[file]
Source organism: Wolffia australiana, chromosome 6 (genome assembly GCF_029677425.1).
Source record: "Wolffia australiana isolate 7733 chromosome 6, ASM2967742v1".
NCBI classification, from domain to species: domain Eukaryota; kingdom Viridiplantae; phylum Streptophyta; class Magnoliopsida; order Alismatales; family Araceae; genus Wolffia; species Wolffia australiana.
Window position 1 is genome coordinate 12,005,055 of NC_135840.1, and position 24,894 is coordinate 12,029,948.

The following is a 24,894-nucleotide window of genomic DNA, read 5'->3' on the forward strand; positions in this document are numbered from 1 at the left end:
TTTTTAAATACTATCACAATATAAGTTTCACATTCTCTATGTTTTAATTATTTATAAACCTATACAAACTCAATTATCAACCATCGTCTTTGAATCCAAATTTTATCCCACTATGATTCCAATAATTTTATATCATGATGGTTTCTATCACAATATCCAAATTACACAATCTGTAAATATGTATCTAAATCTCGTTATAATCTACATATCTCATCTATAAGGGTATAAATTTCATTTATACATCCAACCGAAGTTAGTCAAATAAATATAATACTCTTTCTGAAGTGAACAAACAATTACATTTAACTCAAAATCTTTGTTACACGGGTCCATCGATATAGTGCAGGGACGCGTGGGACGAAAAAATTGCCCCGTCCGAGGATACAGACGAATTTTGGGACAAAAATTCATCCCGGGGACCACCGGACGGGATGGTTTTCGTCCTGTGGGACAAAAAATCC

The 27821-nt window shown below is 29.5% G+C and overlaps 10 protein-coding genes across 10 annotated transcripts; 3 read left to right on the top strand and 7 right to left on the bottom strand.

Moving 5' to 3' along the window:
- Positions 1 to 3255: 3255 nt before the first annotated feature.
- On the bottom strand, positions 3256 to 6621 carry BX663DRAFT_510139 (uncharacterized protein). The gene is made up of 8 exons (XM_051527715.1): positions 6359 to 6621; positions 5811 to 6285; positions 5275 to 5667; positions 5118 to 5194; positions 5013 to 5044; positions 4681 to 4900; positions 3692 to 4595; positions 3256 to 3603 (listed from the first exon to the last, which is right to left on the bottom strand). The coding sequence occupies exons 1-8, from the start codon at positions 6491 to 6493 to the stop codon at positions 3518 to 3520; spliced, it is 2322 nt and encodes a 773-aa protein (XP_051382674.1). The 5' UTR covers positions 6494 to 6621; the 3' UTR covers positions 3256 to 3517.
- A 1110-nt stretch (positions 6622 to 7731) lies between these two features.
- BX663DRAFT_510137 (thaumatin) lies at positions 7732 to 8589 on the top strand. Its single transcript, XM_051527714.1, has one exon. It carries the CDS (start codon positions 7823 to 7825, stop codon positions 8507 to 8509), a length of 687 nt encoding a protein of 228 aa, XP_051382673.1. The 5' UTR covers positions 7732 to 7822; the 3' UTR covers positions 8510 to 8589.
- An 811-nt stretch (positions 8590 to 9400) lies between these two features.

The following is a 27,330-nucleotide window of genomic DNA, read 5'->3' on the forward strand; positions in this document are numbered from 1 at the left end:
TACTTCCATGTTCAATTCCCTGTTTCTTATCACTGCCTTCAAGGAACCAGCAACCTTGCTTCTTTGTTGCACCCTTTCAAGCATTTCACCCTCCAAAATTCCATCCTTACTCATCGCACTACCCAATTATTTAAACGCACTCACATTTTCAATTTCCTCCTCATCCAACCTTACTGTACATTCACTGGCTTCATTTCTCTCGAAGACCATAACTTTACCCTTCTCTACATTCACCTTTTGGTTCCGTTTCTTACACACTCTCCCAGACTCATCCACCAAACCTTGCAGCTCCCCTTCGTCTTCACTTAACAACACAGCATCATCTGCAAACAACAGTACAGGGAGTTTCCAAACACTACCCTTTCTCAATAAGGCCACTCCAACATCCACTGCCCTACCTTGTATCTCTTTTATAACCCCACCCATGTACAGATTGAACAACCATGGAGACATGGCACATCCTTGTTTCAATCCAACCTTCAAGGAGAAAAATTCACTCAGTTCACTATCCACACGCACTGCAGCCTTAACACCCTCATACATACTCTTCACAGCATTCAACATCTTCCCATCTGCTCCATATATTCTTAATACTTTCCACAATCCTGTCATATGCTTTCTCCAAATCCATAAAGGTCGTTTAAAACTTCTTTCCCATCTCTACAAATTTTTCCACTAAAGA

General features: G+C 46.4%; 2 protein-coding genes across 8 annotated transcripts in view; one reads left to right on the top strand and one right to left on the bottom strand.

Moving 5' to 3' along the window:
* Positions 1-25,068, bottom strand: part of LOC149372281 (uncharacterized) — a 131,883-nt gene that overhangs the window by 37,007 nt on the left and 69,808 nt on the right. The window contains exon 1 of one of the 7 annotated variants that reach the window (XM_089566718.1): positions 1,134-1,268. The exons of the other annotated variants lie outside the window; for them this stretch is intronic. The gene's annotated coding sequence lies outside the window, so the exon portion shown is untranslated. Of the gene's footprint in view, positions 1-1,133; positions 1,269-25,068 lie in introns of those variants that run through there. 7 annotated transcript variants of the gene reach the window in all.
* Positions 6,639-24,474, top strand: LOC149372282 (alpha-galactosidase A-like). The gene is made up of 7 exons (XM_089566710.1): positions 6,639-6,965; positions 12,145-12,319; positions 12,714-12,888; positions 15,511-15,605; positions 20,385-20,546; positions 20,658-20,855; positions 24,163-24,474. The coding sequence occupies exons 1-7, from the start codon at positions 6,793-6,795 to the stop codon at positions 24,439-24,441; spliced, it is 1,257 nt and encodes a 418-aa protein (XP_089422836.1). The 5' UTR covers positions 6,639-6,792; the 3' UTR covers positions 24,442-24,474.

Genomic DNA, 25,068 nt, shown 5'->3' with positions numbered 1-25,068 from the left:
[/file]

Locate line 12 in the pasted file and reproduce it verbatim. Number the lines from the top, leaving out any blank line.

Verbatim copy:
- BX663DRAFT_510137 (thaumatin) lies at positions 7732 to 8589 on the top strand. Its single transcript, XM_051527714.1, has one exon. It carries the CDS (start codon positions 7823 to 7825, stop codon positions 8507 to 8509), a length of 687 nt encoding a protein of 228 aa, XP_051382673.1. The 5' UTR covers positions 7732 to 7822; the 3' UTR covers positions 8510 to 8589.